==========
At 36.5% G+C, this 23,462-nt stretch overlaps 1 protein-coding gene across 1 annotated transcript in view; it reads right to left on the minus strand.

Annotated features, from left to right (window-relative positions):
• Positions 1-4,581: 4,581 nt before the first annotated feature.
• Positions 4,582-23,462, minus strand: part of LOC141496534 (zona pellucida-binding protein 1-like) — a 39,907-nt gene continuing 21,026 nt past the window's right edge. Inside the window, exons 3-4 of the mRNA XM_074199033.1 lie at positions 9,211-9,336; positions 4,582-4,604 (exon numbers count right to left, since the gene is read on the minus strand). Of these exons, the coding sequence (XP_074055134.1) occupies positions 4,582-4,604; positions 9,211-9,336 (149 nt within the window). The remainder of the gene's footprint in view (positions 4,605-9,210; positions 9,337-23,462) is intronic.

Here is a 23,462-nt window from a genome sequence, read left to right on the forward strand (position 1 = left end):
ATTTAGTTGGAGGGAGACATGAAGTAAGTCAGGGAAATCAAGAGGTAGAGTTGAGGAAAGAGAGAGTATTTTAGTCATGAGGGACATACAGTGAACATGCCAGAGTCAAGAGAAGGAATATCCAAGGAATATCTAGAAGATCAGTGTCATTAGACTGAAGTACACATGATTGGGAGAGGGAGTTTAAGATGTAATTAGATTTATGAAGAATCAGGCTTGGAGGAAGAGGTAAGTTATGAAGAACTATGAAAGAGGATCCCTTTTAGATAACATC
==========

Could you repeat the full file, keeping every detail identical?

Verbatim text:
At 36.5% G+C, this 23,462-nt stretch overlaps 1 protein-coding gene across 1 annotated transcript in view; it reads right to left on the minus strand.

Annotated features, from left to right (window-relative positions):
• Positions 1-4,581: 4,581 nt before the first annotated feature.
• Positions 4,582-23,462, minus strand: part of LOC141496534 (zona pellucida-binding protein 1-like) — a 39,907-nt gene continuing 21,026 nt past the window's right edge. Inside the window, exons 3-4 of the mRNA XM_074199033.1 lie at positions 9,211-9,336; positions 4,582-4,604 (exon numbers count right to left, since the gene is read on the minus strand). Of these exons, the coding sequence (XP_074055134.1) occupies positions 4,582-4,604; positions 9,211-9,336 (149 nt within the window). The remainder of the gene's footprint in view (positions 4,605-9,210; positions 9,337-23,462) is intronic.

Here is a 23,462-nt window from a genome sequence, read left to right on the forward strand (position 1 = left end):
ATTTAGTTGGAGGGAGACATGAAGTAAGTCAGGGAAATCAAGAGGTAGAGTTGAGGAAAGAGAGAGTATTTTAGTCATGAGGGACATACAGTGAACATGCCAGAGTCAAGAGAAGGAATATCCAAGGAATATCTAGAAGATCAGTGTCATTAGACTGAAGTACACATGATTGGGAGAGGGAGTTTAAGATGTAATTAGATTTATGAAGAATCAGGCTTGGAGGAAGAGGTAAGTTATGAAGAACTATGAAAGAGGATCCCTTTTAGATAACATC